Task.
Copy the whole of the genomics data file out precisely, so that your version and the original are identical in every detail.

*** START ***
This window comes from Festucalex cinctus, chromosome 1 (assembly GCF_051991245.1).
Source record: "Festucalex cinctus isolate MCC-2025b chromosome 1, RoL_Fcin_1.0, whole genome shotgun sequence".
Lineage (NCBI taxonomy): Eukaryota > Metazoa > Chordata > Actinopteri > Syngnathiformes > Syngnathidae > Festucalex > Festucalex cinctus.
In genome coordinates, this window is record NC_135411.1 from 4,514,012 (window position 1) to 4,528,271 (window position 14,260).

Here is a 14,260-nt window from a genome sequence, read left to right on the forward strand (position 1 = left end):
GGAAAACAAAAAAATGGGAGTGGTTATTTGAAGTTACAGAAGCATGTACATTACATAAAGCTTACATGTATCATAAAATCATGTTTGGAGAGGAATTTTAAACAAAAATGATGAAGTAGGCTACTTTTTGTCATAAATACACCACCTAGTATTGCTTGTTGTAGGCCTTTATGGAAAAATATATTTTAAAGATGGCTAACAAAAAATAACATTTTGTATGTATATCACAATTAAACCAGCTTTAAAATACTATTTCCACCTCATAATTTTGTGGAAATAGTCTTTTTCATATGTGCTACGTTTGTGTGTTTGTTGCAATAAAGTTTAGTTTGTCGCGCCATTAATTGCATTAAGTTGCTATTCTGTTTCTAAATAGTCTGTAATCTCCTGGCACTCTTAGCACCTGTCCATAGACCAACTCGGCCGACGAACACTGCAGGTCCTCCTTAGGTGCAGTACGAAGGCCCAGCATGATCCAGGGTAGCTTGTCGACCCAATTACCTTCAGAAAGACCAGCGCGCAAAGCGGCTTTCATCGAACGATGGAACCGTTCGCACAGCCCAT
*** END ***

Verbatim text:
This window comes from Festucalex cinctus, chromosome 1 (assembly GCF_051991245.1).
Source record: "Festucalex cinctus isolate MCC-2025b chromosome 1, RoL_Fcin_1.0, whole genome shotgun sequence".
Lineage (NCBI taxonomy): Eukaryota > Metazoa > Chordata > Actinopteri > Syngnathiformes > Syngnathidae > Festucalex > Festucalex cinctus.
In genome coordinates, this window is record NC_135411.1 from 4,514,012 (window position 1) to 4,528,271 (window position 14,260).

Here is a 14,260-nt window from a genome sequence, read left to right on the forward strand (position 1 = left end):
GGAAAACAAAAAAATGGGAGTGGTTATTTGAAGTTACAGAAGCATGTACATTACATAAAGCTTACATGTATCATAAAATCATGTTTGGAGAGGAATTTTAAACAAAAATGATGAAGTAGGCTACTTTTTGTCATAAATACACCACCTAGTATTGCTTGTTGTAGGCCTTTATGGAAAAATATATTTTAAAGATGGCTAACAAAAAATAACATTTTGTATGTATATCACAATTAAACCAGCTTTAAAATACTATTTCCACCTCATAATTTTGTGGAAATAGTCTTTTTCATATGTGCTACGTTTGTGTGTTTGTTGCAATAAAGTTTAGTTTGTCGCGCCATTAATTGCATTAAGTTGCTATTCTGTTTCTAAATAGTCTGTAATCTCCTGGCACTCTTAGCACCTGTCCATAGACCAACTCGGCCGACGAACACTGCAGGTCCTCCTTAGGTGCAGTACGAAGGCCCAGCATGATCCAGGGTAGCTTGTCGACCCAATTACCTTCAGAAAGACCAGCGCGCAAAGCGGCTTTCATCGAACGATGGAACCGTTCGCACAGCCCAT